Note: Centro Vinoteca closed in March 2013. The following review was written under chef Leah Cohen, who left the restaurant in September 2009.
Centro Vinoteca is one of those restaurants that raises immediate suspicion, with its achingly long 18-month gestation and a game of musical chefs before it served its first meal in the summer of 2007. Frank Bruni’s middling one-star review did nothing to pique my curiosity.
Last fall, founding chef Anne Burrell—she of the blonde spikey hair, perhaps best known as Mario Batali’s sidekick on Iron Chef—left the restaurant. Apparently all of her TV gigs were interfering with more important matters—like, you know, cooking. No successor was announced, but the owners quietly passed the baton to sous chef Leah Cohen (left), whom they knew — although we did not — was about to appear as a “cheftestant” on Season 5 of Bravo’s Top Chef.
Cohen has had an eventful season on the show. As of this writing, she has made it to the final five, out of an original cast of seventeen. She is not a bad chef, but she will probably be remembered for getting caught on camera playing tonsil hockey with a fellow cheftestant. Most observers expect her to be sent home well before the finale, as she has barely scraped by in the last several challenges.
Of course, the episodes we watch now were taped months ago. As of today, Cohen is chef de cuisine at Centro Vinoteca, and the restaurant’s website doesn’t fail to remind you. I don’t know how many people visit the restaurant to see her—as if you could actually “see” anything—but they are milking it for all it’s worth.
We paid a visit on Saturday evening. Okay, I’ll admit it: I wanted to see what Cohen’s food was like, apart from the contrived and time constrained challenges imposed on TV. Whether due to Cohen’s minor celebrity turn or other reasons, the restaurant was as crowded as any we have been in lately. It is a noisy, cramped space, and not especially pleasant. (An upstairs dining room appears to be a bit more civilized.)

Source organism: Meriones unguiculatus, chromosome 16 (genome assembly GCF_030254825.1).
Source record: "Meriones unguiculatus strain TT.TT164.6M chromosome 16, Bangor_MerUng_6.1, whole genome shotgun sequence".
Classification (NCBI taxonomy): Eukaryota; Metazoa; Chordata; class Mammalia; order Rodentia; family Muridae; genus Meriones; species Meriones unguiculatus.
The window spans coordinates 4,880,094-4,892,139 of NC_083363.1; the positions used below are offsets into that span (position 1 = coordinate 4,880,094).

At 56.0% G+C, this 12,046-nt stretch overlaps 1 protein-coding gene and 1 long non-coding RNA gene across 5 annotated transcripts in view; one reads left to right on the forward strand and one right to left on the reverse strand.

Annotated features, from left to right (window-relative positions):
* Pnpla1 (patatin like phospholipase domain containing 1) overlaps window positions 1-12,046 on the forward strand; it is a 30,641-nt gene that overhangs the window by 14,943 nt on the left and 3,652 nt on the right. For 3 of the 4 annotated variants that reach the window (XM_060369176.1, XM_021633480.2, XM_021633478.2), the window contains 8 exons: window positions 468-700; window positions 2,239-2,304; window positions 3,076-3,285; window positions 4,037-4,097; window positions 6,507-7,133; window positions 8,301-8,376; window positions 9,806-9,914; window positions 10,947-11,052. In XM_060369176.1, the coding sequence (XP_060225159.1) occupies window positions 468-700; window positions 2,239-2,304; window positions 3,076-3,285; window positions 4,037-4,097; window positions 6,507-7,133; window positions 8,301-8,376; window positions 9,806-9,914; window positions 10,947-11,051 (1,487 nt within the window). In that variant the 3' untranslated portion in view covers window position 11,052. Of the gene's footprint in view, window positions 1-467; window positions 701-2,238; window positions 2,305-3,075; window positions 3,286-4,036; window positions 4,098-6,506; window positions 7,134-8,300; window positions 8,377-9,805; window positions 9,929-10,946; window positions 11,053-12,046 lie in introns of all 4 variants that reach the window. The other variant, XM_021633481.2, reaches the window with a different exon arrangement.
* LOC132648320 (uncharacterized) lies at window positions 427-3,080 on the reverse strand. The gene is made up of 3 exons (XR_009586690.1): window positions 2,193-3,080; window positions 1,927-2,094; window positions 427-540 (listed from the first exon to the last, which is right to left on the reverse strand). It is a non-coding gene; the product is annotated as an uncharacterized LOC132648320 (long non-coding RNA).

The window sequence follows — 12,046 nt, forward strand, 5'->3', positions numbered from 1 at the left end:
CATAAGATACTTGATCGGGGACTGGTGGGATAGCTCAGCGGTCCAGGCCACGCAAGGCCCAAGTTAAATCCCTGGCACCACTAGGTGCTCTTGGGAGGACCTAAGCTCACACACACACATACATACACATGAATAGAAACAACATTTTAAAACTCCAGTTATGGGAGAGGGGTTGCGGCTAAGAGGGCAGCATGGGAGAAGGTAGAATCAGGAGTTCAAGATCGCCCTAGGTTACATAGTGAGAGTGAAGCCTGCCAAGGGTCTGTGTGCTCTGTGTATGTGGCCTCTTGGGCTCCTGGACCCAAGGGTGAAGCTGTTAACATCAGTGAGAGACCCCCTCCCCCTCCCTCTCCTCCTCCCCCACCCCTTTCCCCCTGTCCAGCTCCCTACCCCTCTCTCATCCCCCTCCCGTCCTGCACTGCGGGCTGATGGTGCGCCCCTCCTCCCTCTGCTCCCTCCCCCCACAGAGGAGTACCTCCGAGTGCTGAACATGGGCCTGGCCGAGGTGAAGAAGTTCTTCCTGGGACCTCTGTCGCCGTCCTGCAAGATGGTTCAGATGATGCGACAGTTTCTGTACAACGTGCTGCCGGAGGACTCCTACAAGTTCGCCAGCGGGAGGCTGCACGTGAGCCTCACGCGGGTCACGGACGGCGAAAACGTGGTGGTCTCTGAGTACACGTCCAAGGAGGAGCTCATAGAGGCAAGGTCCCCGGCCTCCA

For a casual Italian joint, prices here are a tad on the high side, with antipasti $10–16, primi $14–18, and secondi $22–36. The menu appears to be changing regularly. Many of the items mentioned in the Bruni review have been replaced.
Both pastas were very strong: a kabocha squash ravioli with walnuts ($14; above left) and a squid ink tagliatelle with baby squid, shrimp and cockles ($18; above right). But both pastas got cold too quickly, as the plates had not been pre-warmed.
Sausage-Stuffed Baby Chicken ($22; above left) suffered from a lack of balance between its two main ingredients. There was about a millimeter of chicken wrapped around far too much of the sausage. It was tender and nicely complemented by a bed of creamy polenta and mushrooms, but the sausage was too powerful a presence.
Ribeye Steak ($36; above right) is a bail-out dish in many restaurants. It was beautifully done here, but my girlfriend said that the potato prosciutto fontina cake underneath it was inedible.
If Centro Vinoteca offered a more quieter atmosphere, I might consider returning to try more of the pastas. They weren’t good enough to compensate for the loud, cramped atmosphere and the uneven entrées.
Centro Vinoteca (74 Seventh Avenue S. at Bleecker/Barrow Streets, West Village)